Amazon is listening to what you tell Alexa

It’s come out that Amazon has people listening to snippets of Alexa conversations to improve their voice search and commands. The situation highlights one of the fundamental issues around search: how do you protect user privacy while at the same training the systems to get better based on real data?

With text-based search engines, the process of training on query logs and user behavior feels less intrusive than it does with voice search. (Though the AOL query log leak in 2006 might prove otherwise.)

The situation highlights one of the fundamental issues around search: how do you protect user privacy while at the same training the systems to get better based on real data? With text-based search engines, the process of training on query logs and user behavior feels less intrusive than it does with voice search. (Though the AOL query log leak in 2006 might prove otherwise.)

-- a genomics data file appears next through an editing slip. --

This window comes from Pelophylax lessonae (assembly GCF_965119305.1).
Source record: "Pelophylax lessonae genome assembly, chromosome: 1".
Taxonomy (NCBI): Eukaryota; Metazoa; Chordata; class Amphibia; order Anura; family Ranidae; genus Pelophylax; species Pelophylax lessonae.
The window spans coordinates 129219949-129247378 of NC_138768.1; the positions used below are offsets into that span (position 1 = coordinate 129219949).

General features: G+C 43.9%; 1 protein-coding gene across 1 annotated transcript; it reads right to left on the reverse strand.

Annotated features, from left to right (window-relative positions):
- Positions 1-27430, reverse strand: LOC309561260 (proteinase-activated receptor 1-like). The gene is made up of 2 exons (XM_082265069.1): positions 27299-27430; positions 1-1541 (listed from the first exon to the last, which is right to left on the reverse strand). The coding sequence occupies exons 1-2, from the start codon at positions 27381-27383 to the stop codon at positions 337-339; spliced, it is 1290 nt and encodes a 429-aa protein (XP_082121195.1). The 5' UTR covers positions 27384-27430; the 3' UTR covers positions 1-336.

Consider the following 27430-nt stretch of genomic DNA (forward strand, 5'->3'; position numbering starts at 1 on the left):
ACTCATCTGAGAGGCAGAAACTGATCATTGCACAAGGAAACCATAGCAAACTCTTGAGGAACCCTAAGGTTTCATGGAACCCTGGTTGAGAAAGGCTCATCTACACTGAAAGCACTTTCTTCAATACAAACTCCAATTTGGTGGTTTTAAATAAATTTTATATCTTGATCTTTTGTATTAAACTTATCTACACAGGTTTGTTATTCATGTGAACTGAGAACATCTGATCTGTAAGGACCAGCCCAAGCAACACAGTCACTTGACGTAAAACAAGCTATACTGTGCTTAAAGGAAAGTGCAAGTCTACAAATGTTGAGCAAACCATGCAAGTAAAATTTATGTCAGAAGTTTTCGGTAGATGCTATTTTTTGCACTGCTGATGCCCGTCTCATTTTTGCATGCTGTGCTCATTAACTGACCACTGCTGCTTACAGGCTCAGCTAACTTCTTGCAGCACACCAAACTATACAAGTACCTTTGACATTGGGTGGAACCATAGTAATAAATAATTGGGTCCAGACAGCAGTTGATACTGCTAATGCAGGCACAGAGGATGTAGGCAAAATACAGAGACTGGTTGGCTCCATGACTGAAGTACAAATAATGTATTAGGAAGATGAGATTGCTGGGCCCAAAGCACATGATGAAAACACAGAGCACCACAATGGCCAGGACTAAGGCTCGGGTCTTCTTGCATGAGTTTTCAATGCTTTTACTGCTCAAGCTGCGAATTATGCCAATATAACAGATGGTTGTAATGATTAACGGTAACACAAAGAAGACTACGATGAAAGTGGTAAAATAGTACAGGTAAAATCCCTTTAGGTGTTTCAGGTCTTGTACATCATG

A global team reviews audio clips in an effort to help the voice-activated assistant respond to commands. 

Amazon.com Inc. employs thousands of people around the world to help improve the Alexa digital assistant powering its line of Echo speakers. The team listens to voice recordings captured in Echo owners’ homes and offices. The recordings are transcribed, annotated and then fed back into the software as part of an effort to eliminate gaps in Alexa’s understanding of human speech and help it better respond to commands. 

The Alexa voice review process, described by seven people who have worked on the program, highlights the often-overlooked human role in training software algorithms. In marketing materials Amazon says Alexa “lives in the cloud and is always getting smarter.” But like many software tools built to learn from experience, humans are doing some of the teaching.

Read more: https://www.bloomberg.com/news/articles/2019-04-10/is-anyone-listening-to-you-on-alexa-a-global-team-reviews-audio

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